|Back to Back Issues Page|
HeadWay, Issue #043 -- Fish oil: Just how good is it?
February 21, 2007
*Please note: URLs may wrap onto the next line. To visit the website, cut and paste the entire URL into your address bar on your browser*
In this month's issue:
Fish oil: Just how good is it?
Investigating Trileptal for migraine and tension
Say what?! Interictal
Fish oil: Just how good is it?When Judy from the United States asked if I could write about fish oil, I wondered why I hadn't done it sooner. Then again, to be honest, I'm a little suspicious of something that is just so trendy. Fish oil is the latest "miracle food", and omega-3 is the word you put on your box if you want to sell it. Studies are being done all over the place - a lot of them little tiny studies that don't tell us a lot, but at least they're fast, so they can get the word out to the media. But is fish oil really that great? Or is it dangerous? And is it of any interest to a headache sufferer? Let's try to cut through the hype and find out. (Have a suggestion for a topic? Send it through the HeadWay MailRoom, password nomoache).
What's this all about?By now you've probably heard something about fish oil, but here it is in a nutshell. Omega-3 fatty acids are plentiful in fish oils and other foods. Certain types of omega-3s, particularly EPA, and DHA, are the ones that nutritionists focus on. The evidence is mounting that omega-3s in these "good oils" are excellent for your health. Ironically, as people have been turning away from red meat and eggs they've been lowering their omega-3 intake, which may be why we're suddenly realizing we need more.
Can omega-3s benefit a headache sufferer?So far, omega-3s really do seem to be important to headache sufferers, and migraineurs. The good oils we'll talk about in a moment can reduce inflammation, which make them like a natural painkiller. It also may be that omega-3s can help your cell absorb serotonin. Migraine attacks have been linked to low levels of this important neurotransmitter.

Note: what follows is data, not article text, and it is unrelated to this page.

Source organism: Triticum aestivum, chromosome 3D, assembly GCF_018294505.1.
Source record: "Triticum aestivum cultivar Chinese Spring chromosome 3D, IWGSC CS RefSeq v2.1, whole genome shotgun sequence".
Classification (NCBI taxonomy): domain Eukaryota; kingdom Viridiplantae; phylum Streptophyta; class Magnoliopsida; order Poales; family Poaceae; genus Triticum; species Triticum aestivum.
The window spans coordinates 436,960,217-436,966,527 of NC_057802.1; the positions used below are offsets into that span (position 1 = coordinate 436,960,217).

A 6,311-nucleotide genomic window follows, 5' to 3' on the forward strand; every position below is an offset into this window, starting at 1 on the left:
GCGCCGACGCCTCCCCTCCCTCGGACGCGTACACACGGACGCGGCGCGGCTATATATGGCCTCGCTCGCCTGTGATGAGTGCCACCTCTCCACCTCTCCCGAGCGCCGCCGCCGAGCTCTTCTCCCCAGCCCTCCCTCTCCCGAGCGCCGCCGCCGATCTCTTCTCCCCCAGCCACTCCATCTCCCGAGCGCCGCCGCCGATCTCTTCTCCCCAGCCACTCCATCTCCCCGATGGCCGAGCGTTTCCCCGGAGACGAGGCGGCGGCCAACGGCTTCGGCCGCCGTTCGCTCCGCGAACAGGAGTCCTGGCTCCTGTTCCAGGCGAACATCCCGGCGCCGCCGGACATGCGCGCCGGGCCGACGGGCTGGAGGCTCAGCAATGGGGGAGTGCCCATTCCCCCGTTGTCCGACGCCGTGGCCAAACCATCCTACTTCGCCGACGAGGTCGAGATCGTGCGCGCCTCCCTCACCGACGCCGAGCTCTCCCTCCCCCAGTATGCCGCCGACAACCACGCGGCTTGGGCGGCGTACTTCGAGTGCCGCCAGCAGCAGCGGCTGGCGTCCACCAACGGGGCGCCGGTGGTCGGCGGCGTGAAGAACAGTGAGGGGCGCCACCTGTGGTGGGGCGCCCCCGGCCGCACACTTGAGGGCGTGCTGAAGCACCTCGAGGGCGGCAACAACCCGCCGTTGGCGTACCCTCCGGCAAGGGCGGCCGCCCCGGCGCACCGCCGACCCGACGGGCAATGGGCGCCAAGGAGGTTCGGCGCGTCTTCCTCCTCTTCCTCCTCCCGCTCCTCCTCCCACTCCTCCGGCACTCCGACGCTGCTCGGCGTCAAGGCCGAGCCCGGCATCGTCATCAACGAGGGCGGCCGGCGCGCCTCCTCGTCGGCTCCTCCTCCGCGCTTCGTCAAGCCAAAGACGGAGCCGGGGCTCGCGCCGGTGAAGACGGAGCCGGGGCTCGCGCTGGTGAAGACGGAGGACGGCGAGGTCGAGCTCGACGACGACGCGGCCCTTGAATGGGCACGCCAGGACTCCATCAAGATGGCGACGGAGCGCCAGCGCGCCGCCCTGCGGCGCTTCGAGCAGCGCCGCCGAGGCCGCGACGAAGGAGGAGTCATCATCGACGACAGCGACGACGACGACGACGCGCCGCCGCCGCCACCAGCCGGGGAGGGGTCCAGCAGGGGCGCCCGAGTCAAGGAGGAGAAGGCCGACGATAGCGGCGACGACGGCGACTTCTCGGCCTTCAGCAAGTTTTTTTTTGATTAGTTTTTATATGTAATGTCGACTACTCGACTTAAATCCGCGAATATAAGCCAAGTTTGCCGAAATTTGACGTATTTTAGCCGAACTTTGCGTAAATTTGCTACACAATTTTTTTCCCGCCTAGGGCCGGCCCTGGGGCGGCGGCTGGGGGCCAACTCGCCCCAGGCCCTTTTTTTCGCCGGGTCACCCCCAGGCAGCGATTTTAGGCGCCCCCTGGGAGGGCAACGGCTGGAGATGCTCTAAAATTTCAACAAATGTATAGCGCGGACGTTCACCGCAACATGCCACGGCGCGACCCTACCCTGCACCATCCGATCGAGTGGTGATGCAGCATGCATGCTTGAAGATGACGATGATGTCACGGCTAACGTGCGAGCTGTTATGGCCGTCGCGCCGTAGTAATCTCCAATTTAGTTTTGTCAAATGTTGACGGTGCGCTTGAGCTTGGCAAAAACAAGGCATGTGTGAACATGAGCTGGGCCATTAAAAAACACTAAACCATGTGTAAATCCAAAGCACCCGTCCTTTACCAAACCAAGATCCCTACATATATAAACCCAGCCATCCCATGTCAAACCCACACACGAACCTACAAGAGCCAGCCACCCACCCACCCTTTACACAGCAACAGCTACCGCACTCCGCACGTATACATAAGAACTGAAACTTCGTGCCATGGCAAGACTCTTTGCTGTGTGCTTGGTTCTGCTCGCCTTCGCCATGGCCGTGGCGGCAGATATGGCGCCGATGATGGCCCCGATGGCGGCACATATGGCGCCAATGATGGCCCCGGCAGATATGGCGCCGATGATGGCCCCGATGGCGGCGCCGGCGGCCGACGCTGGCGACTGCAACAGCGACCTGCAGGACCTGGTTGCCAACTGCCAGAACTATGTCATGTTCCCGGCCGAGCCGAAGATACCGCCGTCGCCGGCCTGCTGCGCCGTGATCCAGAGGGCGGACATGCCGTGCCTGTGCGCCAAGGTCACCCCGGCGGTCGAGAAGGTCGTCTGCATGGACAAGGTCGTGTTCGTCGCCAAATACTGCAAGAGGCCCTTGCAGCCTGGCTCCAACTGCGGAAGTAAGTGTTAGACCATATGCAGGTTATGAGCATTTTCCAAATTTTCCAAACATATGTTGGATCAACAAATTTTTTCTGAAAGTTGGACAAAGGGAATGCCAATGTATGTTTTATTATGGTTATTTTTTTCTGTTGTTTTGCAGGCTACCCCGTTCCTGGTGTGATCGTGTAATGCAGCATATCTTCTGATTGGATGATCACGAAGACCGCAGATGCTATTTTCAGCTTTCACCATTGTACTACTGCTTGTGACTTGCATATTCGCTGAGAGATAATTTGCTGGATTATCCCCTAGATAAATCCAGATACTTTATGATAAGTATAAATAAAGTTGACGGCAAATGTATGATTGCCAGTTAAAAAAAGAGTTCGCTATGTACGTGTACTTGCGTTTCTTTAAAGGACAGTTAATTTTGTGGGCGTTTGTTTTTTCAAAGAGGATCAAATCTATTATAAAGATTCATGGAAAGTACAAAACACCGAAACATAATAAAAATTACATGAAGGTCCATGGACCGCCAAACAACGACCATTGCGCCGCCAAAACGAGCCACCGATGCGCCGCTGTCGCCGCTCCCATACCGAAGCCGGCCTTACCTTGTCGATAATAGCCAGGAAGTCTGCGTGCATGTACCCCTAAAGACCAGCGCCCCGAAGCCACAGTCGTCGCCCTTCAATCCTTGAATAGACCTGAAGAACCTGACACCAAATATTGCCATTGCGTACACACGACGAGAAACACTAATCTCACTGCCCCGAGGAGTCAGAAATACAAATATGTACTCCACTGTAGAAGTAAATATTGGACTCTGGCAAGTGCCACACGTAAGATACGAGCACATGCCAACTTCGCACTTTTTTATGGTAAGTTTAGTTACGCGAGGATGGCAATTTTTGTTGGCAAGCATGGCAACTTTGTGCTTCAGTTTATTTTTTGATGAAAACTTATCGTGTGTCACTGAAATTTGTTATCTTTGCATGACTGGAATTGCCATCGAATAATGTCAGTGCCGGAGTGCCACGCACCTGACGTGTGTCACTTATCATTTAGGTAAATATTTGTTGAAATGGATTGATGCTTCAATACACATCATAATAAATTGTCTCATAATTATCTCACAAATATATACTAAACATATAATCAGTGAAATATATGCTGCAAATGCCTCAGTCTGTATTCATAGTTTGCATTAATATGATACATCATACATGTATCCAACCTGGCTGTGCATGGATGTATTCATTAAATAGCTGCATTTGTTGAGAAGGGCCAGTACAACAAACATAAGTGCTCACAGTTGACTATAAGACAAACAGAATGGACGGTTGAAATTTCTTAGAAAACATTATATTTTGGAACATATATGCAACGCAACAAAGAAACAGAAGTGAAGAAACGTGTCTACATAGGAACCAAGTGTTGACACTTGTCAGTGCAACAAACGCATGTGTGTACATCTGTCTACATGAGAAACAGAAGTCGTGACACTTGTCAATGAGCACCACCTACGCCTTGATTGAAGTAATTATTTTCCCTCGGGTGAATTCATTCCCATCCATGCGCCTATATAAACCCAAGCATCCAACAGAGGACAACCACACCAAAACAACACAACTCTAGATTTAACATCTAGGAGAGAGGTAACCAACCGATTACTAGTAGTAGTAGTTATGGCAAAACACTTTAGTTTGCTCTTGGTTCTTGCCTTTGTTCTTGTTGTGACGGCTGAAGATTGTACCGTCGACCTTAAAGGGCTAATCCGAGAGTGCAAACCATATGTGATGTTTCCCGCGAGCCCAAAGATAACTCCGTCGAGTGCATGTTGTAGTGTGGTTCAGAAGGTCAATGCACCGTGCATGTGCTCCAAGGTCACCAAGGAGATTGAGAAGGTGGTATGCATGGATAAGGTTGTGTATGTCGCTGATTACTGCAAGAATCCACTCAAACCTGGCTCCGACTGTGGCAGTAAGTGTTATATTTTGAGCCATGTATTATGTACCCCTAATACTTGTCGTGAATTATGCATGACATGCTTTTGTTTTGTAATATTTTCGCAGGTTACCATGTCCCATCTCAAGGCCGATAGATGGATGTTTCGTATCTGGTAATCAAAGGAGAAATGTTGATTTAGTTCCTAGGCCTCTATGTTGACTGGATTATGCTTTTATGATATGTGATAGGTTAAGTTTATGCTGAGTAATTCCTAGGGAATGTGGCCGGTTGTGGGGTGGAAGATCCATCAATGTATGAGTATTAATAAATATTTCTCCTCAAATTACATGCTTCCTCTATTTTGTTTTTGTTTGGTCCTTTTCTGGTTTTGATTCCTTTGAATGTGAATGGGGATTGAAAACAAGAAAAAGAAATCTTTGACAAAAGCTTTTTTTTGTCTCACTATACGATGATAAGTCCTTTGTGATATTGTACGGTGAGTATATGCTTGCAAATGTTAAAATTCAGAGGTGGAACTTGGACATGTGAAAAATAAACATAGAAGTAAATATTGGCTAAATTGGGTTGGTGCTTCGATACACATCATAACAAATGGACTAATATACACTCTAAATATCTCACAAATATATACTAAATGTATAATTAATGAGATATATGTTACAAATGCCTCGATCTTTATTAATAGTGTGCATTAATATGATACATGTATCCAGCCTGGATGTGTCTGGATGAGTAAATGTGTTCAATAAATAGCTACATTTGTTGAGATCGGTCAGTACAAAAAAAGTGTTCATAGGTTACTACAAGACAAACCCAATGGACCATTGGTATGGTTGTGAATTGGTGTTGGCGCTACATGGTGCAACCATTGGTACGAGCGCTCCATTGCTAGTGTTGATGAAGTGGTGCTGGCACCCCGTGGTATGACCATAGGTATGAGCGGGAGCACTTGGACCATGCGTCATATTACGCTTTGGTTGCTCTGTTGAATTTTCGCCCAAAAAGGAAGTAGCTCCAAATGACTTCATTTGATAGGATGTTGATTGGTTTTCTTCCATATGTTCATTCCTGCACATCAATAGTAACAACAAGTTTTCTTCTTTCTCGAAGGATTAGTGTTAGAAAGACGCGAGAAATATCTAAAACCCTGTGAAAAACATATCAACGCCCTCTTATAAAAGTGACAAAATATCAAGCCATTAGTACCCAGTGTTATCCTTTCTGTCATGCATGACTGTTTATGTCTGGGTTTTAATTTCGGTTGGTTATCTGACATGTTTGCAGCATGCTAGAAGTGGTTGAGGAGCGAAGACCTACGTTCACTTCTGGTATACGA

Fish oils have been suggested for other diseases that relate to migraine, such as depression and heart disease. (Though a new omega-3 depression study brings into question the whole depression theory.) As I mentioned, so many studies are coming out at once they're liable to go up and down for a while. As a general rule, however, fish oil seems to be very promising. The well known study (published on the National Headache Foundation site) was done in 1986, using Max EPA Fish Oil capsules. Most subjects showed a major reduction in migraines. A 2002 study showed that fish oil held promise for adolescents with migraine. A 2001 study failed to show significant help for migraineurs from fish oil. So although it looks promising on paper, more studies need to be done.
Should I take it?I'm not a doctor, which is why I look at the research and just point you to it. As I said above, increasing your omega-3 intake looks beneficial for migraine sufferers and headache sufferers alike. It's generally safe, if you follow certain guidelines.
Here's something else that is the subject of current research. We've been using anti-seizure drugs for a long time to combat migraine. Topamax is a well known drug in this category. But another drug that has been used with some success is Trileptal, or oxcarbazepine. Trileptal is also used for bipolar disorder.
|Back to Back Issues Page|